Let’s Deep-six Prop. 30

The signatures for an initiative that would extend 2012’s “temporary” tax increase in California are due today.

Four years ago Californians voted in Prop. 30, a “temporary” tax, to pay back schools “from the years of devastating cuts.” But as I show here, there was hardly any devastation; in fact, our spending had continued to be quite robust. The measure jacked up income tax on people with incomes exceeding $250,000 through 2018 and increased sales tax on all of us through the end of this year. But, the Beholden State teachers unions are trying to get an initiative on the 2016 ballot that would continue the higher income tax through 2030. (The sales tax increase would expire as scheduled.) Earlier this month, California Teachers Association president Eric Heins told the union’s State Council that “…we need to gather 900,000 signatures to get our measure on the ballot. We are about 60 percent there, and we only have about three more weeks.”

Today, in fact, is the deadline. If enough signatures are gathered, the extension has a good chance of success. As reported by EdSource’s John Fensterwald, a Public Policy Institute of California poll found, “…among all Californians, 64 percent support the extension, 32 percent oppose it and 4 percent are undecided. Among likely voters, 62 percent back it, 35 percent oppose it and 2 percent haven’t decided. By party affiliation, 82 percent of Democrats support it while only 32 percent of Republicans do.”

When I read poll numbers like this, I always wonder if the people questioned know what we actually spend on education. My guess is that many don’t. A recent Education Next poll, which included a question about that issue, is instructive. The school districts in which their survey respondents resided spent an average of $12,440 per pupil in 2012 (the most recent data available). But when asked, the respondents estimated per-pupil expenditures in their local school district, they guessed, on average, just $6,307 – about half of what was actually spent. (By the way, these dollar amounts would be considerably higher if expenditures for transportation, capital expenses, and debt service were included.)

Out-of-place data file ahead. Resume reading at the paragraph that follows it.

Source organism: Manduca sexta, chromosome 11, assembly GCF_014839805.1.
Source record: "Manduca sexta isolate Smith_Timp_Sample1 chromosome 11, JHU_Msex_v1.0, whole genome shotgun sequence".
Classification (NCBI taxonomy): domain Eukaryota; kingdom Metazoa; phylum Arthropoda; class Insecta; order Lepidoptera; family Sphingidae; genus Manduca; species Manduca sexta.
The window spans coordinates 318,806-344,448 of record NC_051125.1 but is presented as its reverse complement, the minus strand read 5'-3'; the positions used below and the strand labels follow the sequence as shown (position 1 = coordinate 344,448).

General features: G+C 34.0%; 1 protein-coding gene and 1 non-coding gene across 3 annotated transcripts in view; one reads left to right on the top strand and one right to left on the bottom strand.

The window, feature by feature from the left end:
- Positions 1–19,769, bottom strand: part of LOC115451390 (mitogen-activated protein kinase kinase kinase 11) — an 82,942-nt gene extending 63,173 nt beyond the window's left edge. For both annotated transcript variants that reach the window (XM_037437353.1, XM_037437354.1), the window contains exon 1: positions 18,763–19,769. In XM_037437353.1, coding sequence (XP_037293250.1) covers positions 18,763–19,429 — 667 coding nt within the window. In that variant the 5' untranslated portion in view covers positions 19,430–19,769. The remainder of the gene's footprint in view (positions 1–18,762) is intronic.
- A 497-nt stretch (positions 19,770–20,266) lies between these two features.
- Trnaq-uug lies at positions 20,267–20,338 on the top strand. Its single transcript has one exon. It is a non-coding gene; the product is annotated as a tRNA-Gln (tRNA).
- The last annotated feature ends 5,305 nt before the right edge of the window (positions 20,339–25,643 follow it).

Should Prop. 30 (or any future such tax increases) make it on to the ballot, I would ask voters to consider the following:

  • The unions will tell you that the tax is only on the wealthy, whom they claim don’t pay their fair share. But a look at the actual numbers tells a different story. A report issued by the Congressional Budget Office in 2012 shows that the top one percent of income earners across the nation paid 39 percent of federal individual income taxes in 2009, while earning 13 percent of the income. Hence, it’s clear that the rich are already paying considerably more than their “fair share.”
  • Courtesy of Cato Institute’s late, great Andrew Coulson, we see that between 1972 and 2012 California’s education spending (adjusted for inflation) has doubled, while our students’ SAT scores have actually declined.
  • The latest study on the relationship between spending and achievement, recently conducted in Michigan, found no statistically significant correlation between how much money the state’s public schools spend and how well students perform academically. Mackinac Center Education Policy Director Ben DeGrow, who coauthored the study said, “Of the 28 measurements of academic achievement studied, we find only one category showed a statistically significant correlation between spending and achievement, and the gains were nominal at best.” He added, “Spending may matter in some cases, but given the way public schools currently spend their resources, it is highly unlikely that merely increasing funding will generate any meaningful boost to student achievement.”